Recall Persky campaign raises more than $1 million

Michele Stanford Law Professor Michele Dauber and Ex-Judge Aaron Persky

Originally published by the Post on May 5.

Daily Post Staff Writer

With a month to go before the June 5 election, the campaigns for and against the recall of Judge Aaron Persky have continued to pull in big money, including from some high-profile Silicon Valley donors.

The recall campaign, led by Stanford law professor Michele Dauber, has raised more than $1 million, including $322,785.38 in 2016 and $365,159.78 last year.

Between Jan. 1 and April 21 alone, the campaign had raised another $273,206.04 — but that was before some hefty contributions poured in.

Karla Jurvetson, a psychiatrist who lives in Los Altos, gave the campaign $170,000 on Wednesday, according to campaign filings. Jurvetson’s ex-husband, Steve Jurvetson, made headlines in November when he left the venture capital firm he co-founded, Draper Fisher Jurvetson, after sexual harassment allegations surfaced about him. The couple split up in 2015. Last Saturday (April 28), Laure Woods, a clinical researcher and philanthropist who founded the LaureL Foundation, gave $30,000. The contribution was on top of $49,900 that she gave last year.

Los Altos resident Eva Grove, the widow of former Intel CEO Andy Grove, donated $32,000 on Sunday (April 29). Grove gave $6,000 to the campaign last year.

Persky’s supporters, meanwhile, have raised funds under two separate names, No Recall of Judge Persky and Retain Judge Persky — No Recall.

Between Jan. 1 and April 21, No Recall raised $188,735, according to campaign filings. Palo Alto Health Sciences founder Beth Siegelman has donated more than $100,000 to the campaign. Atherton philanthropist Liz Simons has given $49,500.

Retain Judge Persky raised $254,291 between Jan. 1 and April 21. The San Jose law firm McManis Faulkner has contributed $358,187 in legal services since Jan. 1, 2017, by representing Persky as he sued over the recall campaign, claiming it was unconstitutional.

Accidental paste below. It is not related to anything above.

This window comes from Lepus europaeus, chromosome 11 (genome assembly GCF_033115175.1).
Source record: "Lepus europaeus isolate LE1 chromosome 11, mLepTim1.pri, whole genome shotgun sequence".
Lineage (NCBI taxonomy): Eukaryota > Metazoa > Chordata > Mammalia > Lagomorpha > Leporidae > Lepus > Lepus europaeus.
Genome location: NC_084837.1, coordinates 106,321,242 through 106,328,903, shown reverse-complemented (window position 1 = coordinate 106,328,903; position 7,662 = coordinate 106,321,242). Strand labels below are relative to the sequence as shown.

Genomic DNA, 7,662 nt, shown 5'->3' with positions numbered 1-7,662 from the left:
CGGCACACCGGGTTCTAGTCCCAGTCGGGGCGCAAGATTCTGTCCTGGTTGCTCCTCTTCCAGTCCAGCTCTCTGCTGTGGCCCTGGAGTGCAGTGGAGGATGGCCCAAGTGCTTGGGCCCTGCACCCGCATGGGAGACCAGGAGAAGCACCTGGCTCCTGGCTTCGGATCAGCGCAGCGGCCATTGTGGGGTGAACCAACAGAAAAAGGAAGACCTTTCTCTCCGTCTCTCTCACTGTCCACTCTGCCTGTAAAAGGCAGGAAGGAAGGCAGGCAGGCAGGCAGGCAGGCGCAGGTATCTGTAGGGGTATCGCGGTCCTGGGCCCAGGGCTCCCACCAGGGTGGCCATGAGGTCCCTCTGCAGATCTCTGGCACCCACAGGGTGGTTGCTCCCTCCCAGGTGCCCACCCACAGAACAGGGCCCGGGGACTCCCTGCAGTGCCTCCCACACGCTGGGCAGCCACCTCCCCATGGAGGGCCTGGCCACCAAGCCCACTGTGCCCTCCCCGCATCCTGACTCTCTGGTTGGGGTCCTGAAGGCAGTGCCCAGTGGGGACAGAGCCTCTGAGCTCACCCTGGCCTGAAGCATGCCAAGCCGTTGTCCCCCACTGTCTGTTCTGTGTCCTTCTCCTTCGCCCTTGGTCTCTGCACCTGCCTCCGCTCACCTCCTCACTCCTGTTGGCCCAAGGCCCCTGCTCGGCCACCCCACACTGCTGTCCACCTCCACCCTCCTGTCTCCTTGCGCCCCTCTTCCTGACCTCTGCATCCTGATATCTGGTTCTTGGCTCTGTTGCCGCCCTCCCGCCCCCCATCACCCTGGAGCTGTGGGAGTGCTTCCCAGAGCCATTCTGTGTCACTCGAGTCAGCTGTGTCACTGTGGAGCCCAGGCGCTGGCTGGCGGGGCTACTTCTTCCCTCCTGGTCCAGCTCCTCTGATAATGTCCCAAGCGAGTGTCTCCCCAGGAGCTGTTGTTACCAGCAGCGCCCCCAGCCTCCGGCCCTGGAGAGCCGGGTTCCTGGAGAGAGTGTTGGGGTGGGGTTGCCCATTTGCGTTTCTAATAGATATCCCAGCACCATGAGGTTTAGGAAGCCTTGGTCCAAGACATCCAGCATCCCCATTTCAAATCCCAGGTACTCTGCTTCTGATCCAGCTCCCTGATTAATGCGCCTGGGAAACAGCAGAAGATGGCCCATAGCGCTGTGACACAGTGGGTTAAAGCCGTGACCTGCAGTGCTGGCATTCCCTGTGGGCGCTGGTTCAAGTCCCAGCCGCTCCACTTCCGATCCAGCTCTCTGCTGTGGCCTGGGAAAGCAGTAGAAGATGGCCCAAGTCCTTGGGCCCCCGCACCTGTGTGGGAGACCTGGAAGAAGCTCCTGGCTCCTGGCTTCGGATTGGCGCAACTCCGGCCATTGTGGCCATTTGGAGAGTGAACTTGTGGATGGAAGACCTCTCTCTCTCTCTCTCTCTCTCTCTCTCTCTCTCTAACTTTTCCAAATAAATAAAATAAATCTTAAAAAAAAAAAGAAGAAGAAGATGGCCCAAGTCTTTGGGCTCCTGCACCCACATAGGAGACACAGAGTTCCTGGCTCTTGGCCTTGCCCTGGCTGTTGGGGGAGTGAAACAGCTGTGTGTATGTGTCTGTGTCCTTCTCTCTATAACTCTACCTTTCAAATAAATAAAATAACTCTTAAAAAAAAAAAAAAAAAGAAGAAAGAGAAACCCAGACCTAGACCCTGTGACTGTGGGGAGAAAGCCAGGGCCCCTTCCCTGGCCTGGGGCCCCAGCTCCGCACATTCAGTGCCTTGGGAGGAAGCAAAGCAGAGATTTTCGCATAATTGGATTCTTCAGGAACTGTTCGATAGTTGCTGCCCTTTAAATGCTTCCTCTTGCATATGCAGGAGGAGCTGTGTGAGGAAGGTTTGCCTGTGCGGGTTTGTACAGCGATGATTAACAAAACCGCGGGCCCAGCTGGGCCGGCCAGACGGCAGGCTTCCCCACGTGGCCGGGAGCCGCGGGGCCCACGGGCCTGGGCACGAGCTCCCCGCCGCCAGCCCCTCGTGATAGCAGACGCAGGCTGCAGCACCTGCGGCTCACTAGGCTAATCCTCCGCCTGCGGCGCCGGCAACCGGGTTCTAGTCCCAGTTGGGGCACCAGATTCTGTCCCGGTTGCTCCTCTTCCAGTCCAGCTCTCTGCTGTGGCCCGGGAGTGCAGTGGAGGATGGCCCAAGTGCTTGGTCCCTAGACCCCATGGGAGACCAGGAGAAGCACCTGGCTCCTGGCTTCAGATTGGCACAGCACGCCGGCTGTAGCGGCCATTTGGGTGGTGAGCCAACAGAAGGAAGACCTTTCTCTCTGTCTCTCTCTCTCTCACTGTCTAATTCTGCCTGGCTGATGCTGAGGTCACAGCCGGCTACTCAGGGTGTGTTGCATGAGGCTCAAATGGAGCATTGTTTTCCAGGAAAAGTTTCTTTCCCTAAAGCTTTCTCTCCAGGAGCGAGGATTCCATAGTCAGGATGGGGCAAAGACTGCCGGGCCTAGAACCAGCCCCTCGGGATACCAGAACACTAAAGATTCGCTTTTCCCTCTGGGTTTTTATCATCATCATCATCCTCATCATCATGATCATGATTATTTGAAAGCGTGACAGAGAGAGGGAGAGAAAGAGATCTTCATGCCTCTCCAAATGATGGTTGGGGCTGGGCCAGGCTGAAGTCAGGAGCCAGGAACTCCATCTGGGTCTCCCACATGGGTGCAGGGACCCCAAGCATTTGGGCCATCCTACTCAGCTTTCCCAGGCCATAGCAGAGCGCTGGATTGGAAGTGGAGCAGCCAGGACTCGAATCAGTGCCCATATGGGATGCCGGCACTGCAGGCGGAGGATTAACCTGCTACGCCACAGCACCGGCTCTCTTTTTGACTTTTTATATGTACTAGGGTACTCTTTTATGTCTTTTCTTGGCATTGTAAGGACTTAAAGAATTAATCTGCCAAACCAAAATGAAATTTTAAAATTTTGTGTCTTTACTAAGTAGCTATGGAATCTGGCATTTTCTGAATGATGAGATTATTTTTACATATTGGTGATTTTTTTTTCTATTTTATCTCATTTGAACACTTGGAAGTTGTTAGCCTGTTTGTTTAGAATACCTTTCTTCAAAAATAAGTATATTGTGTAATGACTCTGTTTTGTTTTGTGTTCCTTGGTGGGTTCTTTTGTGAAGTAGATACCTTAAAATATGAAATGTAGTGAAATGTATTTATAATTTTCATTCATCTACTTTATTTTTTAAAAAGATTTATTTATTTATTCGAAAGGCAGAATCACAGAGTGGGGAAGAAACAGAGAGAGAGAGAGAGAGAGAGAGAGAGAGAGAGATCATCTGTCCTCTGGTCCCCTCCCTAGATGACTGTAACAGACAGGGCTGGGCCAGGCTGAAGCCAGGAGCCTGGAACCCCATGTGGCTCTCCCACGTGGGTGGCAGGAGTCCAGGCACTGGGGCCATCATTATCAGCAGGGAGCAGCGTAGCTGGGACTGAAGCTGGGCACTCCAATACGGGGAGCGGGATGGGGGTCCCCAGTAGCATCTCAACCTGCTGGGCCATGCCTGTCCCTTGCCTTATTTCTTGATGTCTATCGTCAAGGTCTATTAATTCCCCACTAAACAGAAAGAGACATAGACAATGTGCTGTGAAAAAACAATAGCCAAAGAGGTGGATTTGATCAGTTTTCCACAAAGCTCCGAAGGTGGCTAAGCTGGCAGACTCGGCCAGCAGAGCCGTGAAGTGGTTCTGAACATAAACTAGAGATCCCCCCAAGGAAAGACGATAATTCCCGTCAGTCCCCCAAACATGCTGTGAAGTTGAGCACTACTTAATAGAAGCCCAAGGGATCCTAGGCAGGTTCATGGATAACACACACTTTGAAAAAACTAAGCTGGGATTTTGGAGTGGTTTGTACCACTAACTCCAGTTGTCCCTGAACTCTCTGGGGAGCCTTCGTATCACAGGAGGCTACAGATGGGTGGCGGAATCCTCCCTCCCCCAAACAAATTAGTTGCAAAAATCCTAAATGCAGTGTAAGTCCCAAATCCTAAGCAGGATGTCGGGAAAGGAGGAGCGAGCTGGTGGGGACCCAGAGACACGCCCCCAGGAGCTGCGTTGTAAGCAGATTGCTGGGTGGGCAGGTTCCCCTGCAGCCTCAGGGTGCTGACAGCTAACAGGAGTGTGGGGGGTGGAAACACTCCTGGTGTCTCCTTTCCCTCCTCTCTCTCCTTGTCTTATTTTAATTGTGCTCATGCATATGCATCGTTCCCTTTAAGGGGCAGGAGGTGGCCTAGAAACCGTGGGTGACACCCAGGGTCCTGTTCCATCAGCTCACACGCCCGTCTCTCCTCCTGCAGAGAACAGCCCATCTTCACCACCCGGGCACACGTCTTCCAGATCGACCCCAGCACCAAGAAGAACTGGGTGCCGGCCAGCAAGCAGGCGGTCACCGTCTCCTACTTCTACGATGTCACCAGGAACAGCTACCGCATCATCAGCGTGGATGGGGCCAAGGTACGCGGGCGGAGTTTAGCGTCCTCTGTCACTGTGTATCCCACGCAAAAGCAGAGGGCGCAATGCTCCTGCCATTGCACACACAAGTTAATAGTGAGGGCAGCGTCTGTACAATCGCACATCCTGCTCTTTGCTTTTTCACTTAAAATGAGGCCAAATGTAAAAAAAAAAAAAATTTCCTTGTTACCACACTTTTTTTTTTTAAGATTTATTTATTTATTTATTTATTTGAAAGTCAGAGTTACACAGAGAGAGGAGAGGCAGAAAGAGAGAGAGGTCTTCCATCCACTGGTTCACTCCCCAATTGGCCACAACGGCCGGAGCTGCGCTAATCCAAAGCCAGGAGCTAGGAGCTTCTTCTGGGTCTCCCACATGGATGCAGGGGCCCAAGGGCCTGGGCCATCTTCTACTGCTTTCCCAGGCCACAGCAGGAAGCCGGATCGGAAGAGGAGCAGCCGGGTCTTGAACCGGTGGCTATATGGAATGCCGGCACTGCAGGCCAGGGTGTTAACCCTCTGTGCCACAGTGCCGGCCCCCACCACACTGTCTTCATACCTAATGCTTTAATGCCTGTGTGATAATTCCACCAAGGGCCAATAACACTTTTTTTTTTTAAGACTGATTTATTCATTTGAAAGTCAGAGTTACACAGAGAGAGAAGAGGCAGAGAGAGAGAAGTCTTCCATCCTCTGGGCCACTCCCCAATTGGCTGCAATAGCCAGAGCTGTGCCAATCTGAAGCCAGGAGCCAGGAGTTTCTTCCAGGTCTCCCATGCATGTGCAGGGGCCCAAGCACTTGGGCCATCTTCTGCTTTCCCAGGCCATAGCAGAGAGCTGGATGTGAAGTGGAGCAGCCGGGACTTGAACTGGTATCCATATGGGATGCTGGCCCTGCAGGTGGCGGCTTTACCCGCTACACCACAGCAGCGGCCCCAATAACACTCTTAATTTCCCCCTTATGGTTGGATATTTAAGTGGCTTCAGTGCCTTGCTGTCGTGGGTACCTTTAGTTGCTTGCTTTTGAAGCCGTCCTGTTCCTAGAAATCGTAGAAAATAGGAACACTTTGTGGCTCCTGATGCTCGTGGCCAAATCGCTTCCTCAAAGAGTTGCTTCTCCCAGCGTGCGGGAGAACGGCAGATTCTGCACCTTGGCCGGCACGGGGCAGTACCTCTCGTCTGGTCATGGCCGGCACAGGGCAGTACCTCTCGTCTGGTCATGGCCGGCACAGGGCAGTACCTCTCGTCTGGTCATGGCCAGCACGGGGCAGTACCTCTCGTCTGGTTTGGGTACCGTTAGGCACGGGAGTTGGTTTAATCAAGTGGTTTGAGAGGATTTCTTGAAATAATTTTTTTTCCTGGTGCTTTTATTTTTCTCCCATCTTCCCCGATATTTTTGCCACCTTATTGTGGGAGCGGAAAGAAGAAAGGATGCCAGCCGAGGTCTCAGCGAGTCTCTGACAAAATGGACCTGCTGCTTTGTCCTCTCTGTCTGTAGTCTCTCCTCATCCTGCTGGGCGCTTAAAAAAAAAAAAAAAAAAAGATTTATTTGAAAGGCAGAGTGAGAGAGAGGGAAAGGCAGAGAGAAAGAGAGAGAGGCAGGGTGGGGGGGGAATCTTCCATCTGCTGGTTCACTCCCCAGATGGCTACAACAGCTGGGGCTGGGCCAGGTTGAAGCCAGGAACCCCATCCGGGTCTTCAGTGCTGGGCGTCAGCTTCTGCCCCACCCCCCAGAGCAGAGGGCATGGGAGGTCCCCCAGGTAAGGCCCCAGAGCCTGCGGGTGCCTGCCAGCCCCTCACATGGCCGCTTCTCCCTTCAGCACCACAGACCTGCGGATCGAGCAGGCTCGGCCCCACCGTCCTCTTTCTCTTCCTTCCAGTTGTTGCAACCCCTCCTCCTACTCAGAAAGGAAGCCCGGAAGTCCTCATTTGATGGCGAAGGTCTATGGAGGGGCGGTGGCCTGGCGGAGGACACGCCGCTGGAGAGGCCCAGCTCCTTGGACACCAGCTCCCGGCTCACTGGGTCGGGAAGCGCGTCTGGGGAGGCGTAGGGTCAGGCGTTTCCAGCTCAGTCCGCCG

Retain Judge Persky raised $446,751.47 last year, including $25,000 from the California Judges Association and $21,000 from attorney Julian Ong.

In an interview with the Post last week, Persky cited the “distastefulness” of having to disclose campaign donations from attorneys in the courtroom as one reason why he left to become the court’s so-called “night judge” last fall. He no longer hears civil cases and instead is on call between 5 p.m. and 8 a.m. from Sunday evening through Friday morning to sign search and arrest warrants and emergency protective orders.

“If I get up there on the bench and the ethics rules require me to say, ‘That lawyer gave $150 to the campaign and that lawyer gave $200,’ it doesn’t set, I don’t think, the right tone,” Persky told the Post. “You have to do it ethically and it should be done, but there was an opportunity for me to step away from that disclosure requirement and to do an important job, which is to do search warrants and emergency protective orders.”

Retired Palo Alto Judge LaDoris Cordell, an outspoken supporter of Persky, said that she saw the funds raised on both sides of the issue as misspent.

“Think of what $1.2 million could do to help, just in Santa Clara County, to fix our system. So we could have more beds, more shelters for battered women. We could have more counseling services for sexual assault victims. We could increase or help create education programs for high school counselors, for probation officers, for judges to increase their abilities, to understand and deal with sexual assault and the needs of victims when they come into our court system,” Cordell said. “But $1.2 million or more is being spent on one person, just to get rid of one person. And I just find that very, very sad.”